BBC Health: Outrage at chronic fatigue syndrome advice update pause

August 18, 2021


A health watchdog has paused a final update to ME treatment guidance just hours before planned publication due to disagreement on its contents – a move that has angered some charities.

NICE has acknowledged that the controversy over the best treatment has served only to alienate many people with the condition and, in some cases, undermined the confidence of those caring for them.

NICE said it wanted to thank everyone who had contributed to the guideline, particularly the committee and the patient groups who had worked so diligently. “However, unless the recommendations in the guideline are supported and implemented by professionals and the NHS, people with ME/CFS may not get the care and help they need,” it said.

Sian Leary, from #MEAction UK, accused NICE of “capitulating to the vested interests of those who support graded exercise therapy, instead of standing up for the thousands of people being harmed.”

Other groups including Forward ME, Action for ME, ME Association, Doctors for ME and ME Research UK criticised the delay, saying the document had been approved by the committee and should be published.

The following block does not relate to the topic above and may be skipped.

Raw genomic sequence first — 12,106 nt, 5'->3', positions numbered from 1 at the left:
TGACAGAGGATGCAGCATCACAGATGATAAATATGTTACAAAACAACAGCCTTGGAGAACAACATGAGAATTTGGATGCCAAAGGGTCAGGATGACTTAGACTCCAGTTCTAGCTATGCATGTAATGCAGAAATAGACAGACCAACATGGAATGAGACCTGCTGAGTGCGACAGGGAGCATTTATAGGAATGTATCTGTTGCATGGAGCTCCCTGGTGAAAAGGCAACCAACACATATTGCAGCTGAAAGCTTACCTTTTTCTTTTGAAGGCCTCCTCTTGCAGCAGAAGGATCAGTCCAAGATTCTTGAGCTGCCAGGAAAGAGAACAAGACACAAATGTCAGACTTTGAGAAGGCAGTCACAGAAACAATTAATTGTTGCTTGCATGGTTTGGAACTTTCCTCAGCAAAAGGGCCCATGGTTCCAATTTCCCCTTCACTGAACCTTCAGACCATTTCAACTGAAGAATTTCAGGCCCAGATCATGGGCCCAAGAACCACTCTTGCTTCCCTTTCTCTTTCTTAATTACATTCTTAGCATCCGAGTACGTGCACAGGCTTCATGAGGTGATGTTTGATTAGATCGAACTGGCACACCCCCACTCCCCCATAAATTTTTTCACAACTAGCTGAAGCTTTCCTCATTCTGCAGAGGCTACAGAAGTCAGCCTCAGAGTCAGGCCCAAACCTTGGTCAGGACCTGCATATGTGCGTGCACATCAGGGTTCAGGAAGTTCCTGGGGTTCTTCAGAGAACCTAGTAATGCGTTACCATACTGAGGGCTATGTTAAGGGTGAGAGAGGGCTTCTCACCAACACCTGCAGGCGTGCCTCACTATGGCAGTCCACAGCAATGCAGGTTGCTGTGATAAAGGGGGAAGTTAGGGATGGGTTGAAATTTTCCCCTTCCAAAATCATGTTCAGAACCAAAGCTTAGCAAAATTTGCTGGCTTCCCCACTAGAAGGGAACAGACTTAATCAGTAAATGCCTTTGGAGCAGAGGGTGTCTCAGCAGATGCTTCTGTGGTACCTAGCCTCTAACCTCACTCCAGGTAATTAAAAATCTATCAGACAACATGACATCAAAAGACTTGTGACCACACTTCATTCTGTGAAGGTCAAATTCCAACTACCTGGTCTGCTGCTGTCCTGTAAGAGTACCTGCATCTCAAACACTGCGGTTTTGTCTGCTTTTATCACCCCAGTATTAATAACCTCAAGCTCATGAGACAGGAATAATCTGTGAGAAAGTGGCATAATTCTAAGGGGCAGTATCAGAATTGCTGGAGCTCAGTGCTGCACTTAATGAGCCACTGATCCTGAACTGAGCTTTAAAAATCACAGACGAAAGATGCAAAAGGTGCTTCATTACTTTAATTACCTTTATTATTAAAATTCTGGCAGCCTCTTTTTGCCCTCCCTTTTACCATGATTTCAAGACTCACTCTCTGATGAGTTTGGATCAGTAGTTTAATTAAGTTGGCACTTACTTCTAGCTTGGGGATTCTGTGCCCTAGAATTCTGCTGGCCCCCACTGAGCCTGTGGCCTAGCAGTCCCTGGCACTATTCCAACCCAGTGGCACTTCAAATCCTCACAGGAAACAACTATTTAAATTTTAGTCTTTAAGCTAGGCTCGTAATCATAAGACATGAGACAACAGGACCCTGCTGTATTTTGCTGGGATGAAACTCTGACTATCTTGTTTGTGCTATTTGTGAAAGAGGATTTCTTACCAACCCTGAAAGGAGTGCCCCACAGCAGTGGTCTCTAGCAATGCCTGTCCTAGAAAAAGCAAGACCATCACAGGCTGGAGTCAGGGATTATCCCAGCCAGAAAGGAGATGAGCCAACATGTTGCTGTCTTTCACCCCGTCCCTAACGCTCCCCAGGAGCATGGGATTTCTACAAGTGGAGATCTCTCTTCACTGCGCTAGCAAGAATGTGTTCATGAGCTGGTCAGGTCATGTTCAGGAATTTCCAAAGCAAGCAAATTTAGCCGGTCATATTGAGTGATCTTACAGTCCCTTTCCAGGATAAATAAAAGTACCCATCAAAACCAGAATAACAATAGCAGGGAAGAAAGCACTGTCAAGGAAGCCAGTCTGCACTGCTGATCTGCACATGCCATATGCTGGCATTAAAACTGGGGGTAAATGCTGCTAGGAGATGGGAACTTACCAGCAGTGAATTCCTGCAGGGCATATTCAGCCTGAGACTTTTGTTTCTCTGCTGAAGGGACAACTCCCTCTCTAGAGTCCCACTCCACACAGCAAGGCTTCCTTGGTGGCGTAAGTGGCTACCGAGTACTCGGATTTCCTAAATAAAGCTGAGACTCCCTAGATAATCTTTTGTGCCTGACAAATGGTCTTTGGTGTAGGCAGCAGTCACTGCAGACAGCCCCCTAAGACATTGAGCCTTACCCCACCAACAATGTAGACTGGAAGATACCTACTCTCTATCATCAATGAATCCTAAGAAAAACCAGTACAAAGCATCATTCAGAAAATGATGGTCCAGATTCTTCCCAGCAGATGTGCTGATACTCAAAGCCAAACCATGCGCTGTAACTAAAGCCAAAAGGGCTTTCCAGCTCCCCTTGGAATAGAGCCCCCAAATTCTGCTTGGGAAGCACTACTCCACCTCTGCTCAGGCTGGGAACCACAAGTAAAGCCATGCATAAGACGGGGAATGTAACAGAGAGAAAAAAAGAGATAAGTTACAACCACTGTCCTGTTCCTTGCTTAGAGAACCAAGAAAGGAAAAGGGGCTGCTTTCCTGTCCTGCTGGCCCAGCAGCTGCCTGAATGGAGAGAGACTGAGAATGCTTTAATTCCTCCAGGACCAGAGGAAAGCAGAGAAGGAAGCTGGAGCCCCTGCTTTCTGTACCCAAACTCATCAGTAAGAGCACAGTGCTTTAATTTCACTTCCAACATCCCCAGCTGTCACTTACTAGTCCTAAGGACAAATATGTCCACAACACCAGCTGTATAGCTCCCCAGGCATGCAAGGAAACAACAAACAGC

Andrew Goddard, president of the Royal College of Physicians, said:

“We were extremely concerned that the final guidelines proposed by NICE may not have taken into consideration the extensive comments we made to the draft version, particularly in relation to treatments we know to have significantly benefited many patients.

“There is reasonable evidence, for example, that graded exercise therapy helps a group of patients with ME/CFS and, while not without risk, our experts strongly support its ongoing use as an option in this condition.

“Similarly, our experts would strongly recommend specialist individualised rehabilitation for patients with complex rehabilitation needs.

“We hope that in delaying the final publication of these guidelines, NICE will re-consider our evidence submitted and incorporate it into their final publication.”

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Prof Chris Ponting, Professor of Medical Bioinformatics, University of Edinburgh; Investigator, DecodeME study, said:

“The new guidelines should receive support from both professionals and patients alike. NICE took due care and attention developing these guidelines in a process lasting 4 years.

“It applied rigorous methodology, for which it is world-renowned, and recruited highly regarded professionals and lay people to the review panel. Consensus decisions were taken by the panel for a much improved set of guidelines.

“It would be understandable if implementation of the completed guidelines takes additional time to put new practice in place.”

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